I’ve passed by this site before; you’re a twee indie-pop fan. What could you possibly know about the rock album? Well, I did play bass in an early-90’s thrash metal band.
Really? No, of course not. But not only are the mechanics of assimilating and appreciating recorded sound wide and fluid, certain records also formulate their presence in any musical line-up by virtue of their cultural impact – and there’s little doubt that Appetite For Destruction has a significant footprint.
But you’re still going to write unpleasant things about this record – I can tell. This Albums Revisited series – it’s far less about segregating LPs into two subjective piles; one labelled “Wow”, the other “Leave out for the garbage truck”. Rather, it’s an attempt to understand each record in a twenty-first century context. Appetite was released in 1987 – since when socio-cultural nuances have undergone a growth spurt. We may look broadly the same, but we’re a subtly different species to our counterparts of twenty-five-plus years ago.
Subtly different? For example, grunge redefined almost overnight our understanding of and relationship with heavy rock (a definition I’ll use in its broadest sense for this exercise). One Soundgarden riff, one Pearl Jam album, that Nirvana song – and suddenly the landscape had evolved, leaving the traditions of rock and metal to appear antiquated or one-dimensional.
I know a few Metallica fans who’ll take umbrage at that statement. And a healthy conversation it’ll be too, once serious heavy rock – Master Of Puppets, say – appear in this series.
OK; you’ve pressed play, dropped needle upon vinyl, or whatever else it is that you do. First impressions? As statements of intent go, the opening sequence of riffs on ‘Welcome To the Jungle’ are akin to the towering defences of some alien temple. Robust, daunting, full of muscle – they certainly grab the attention.
And then? Well, that’s the issue with the entire album, I guess; in terms of the dynamics of stadium rock, each track is pinioned to convention. You’re either escorted through the gates of this monolithic temple, or have somehow breached the walls of your own accord – only once into the compound, any sense of drama has strangely lifted.
Undramatic? The snarling lead guitar; the strut and pose not enough for you? I think that it’s something to do the attentions of commerciality; the way in which emotion is channelled into a very specific pattern. Appetite For Destruction is not an overt hair metal album, but neither does it sidestep genre posture. Remove Slash’s extravagant fretwork and Axl Rose’s hammed-up caterwauling, and you’re left with composition bereft of anything even vaguely profound to impart.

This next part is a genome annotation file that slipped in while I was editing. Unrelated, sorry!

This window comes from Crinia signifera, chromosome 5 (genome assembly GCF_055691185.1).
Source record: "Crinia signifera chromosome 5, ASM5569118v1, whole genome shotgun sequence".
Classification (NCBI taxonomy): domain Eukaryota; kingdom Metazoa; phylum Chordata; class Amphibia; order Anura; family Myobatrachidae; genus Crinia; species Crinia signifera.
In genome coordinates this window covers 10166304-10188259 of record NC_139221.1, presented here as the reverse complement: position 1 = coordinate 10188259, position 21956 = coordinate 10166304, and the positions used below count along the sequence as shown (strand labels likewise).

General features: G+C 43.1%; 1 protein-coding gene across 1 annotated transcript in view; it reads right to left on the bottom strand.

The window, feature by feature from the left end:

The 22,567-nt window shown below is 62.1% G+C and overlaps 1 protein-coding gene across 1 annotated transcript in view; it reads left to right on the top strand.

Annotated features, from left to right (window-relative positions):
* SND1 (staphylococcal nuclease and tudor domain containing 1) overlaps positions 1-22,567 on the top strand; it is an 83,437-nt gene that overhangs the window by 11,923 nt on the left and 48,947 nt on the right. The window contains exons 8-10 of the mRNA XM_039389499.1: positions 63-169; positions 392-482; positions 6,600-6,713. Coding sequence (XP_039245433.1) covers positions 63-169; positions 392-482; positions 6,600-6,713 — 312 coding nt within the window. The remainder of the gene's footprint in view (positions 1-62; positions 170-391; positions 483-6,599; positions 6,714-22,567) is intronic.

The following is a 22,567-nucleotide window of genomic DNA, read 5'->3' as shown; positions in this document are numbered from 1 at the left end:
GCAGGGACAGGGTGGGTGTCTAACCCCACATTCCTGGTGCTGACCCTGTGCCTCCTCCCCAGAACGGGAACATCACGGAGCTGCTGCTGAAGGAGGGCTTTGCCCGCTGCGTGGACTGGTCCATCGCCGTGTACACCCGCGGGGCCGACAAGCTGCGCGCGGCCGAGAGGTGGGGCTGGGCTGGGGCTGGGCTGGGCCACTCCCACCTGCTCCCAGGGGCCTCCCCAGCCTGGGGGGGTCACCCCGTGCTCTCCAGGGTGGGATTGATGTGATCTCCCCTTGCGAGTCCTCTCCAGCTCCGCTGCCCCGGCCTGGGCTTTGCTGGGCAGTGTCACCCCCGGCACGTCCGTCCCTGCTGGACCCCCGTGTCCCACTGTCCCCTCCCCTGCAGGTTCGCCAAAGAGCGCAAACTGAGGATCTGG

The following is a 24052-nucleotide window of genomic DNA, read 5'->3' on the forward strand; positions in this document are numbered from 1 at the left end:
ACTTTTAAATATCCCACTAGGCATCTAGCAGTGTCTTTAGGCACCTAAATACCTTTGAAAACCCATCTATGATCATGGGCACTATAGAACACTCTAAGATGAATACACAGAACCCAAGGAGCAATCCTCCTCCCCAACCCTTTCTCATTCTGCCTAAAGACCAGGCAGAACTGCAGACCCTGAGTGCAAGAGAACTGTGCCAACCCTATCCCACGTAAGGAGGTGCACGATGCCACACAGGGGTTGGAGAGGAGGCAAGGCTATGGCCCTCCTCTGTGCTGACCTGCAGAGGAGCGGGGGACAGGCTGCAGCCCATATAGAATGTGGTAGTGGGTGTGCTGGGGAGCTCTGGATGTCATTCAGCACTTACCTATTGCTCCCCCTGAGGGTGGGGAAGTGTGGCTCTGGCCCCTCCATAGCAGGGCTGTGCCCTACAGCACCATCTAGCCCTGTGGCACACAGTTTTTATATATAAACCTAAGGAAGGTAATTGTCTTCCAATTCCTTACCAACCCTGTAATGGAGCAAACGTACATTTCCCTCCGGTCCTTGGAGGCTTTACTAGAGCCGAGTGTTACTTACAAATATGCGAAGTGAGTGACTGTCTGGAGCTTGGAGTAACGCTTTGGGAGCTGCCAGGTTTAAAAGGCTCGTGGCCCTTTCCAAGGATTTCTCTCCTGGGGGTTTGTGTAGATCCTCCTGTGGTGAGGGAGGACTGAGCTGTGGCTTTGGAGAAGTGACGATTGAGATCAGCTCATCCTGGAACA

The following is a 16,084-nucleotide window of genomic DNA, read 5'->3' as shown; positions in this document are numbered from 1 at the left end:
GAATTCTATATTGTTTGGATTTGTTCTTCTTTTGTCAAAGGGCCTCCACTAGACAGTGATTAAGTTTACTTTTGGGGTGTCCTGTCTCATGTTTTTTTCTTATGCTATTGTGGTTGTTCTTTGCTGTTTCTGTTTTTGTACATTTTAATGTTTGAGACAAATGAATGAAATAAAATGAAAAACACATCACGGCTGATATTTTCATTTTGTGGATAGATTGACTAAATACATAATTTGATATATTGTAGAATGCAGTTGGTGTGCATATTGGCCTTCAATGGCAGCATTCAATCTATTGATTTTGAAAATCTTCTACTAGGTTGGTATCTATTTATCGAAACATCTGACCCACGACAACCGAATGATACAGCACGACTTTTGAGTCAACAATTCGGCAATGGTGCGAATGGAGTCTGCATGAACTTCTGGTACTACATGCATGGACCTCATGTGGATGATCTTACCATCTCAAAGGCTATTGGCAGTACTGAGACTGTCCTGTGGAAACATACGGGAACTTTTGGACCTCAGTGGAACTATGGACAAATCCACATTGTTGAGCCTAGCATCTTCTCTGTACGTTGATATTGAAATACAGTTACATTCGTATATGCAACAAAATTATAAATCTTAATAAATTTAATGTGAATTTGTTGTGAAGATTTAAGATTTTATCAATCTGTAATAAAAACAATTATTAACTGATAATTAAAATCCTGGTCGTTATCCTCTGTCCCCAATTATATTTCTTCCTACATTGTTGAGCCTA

Even on ‘Sweet Child O’ Mine’? Especially on ‘Sweet Child O’ Mine’. As a track it’s elevated above the anodyne only because of its distinctive guitar motifs; the song itself is a remarkably insubstantial affair – if you don’t believe me, check out the various fey cover versions that litter the streaming site of your choice. Because once divorced from the apparel of sleazy rock n roll, notions of this ballad as a stock standard are enforced – reliant upon mawkish sentiment, and translatable into far less abrasive musical confines with ease.
Have you ever considered that you’re looking for something, or hoping for something in this record that was never designed to be there in the first place? If you mean understanding Appetite as just another mildly dumb, mid-80’s pseudo metal disc from the incestuous LA club scene of the time, then it makes far more sense… and also less sense, when listening in 2013, because it does sound of its time, submerged beneath so much more engaging subsequent rock sounds that have followed – listen to this, followed by either of the first two Queen Of The Stone Age albums, and Guns N’ Roses sound like a band who should be playing the Tuesday late slot in some grim titty bar near Los Angeles International.
I’m sure you find some fairly competent bands on the late shift in those LAX titty bars. Which is kind of the point I’m making; there’s nothing intrinsically offensive about this album (beyond the female objectification and that rather dodgy original cover). It is though difficult to comprehend why it became a global phenomenon.
What did the music press say at the time?‘Appetite’ is so captivating, so enthralling, so Goddamn exciting, because it’s so flexible, a veritable musical roller-coaster ride that dips and pivots, twists and turns and provides thrills and spills from head to toe, top to bottom – Kerrang
And the witty retort? That’s achingly similar to my review of 1987’s Up For A Bit With The Pastels.
Five word summary: Never slippery, especially when wet.